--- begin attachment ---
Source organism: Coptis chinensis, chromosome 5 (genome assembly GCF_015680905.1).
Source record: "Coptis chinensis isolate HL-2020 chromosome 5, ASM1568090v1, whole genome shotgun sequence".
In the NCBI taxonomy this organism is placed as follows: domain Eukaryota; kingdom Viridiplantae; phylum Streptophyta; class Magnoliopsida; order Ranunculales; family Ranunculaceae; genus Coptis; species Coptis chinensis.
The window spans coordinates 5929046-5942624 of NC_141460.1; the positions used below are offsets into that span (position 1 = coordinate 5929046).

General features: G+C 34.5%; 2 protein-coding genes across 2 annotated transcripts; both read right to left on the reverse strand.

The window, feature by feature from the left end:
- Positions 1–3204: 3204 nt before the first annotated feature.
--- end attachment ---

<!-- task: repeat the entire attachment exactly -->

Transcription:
Source organism: Coptis chinensis, chromosome 5 (genome assembly GCF_015680905.1).
Source record: "Coptis chinensis isolate HL-2020 chromosome 5, ASM1568090v1, whole genome shotgun sequence".
In the NCBI taxonomy this organism is placed as follows: domain Eukaryota; kingdom Viridiplantae; phylum Streptophyta; class Magnoliopsida; order Ranunculales; family Ranunculaceae; genus Coptis; species Coptis chinensis.
The window spans coordinates 5929046-5942624 of NC_141460.1; the positions used below are offsets into that span (position 1 = coordinate 5929046).

General features: G+C 34.5%; 2 protein-coding genes across 2 annotated transcripts; both read right to left on the reverse strand.

The window, feature by feature from the left end:
- Positions 1–3204: 3204 nt before the first annotated feature.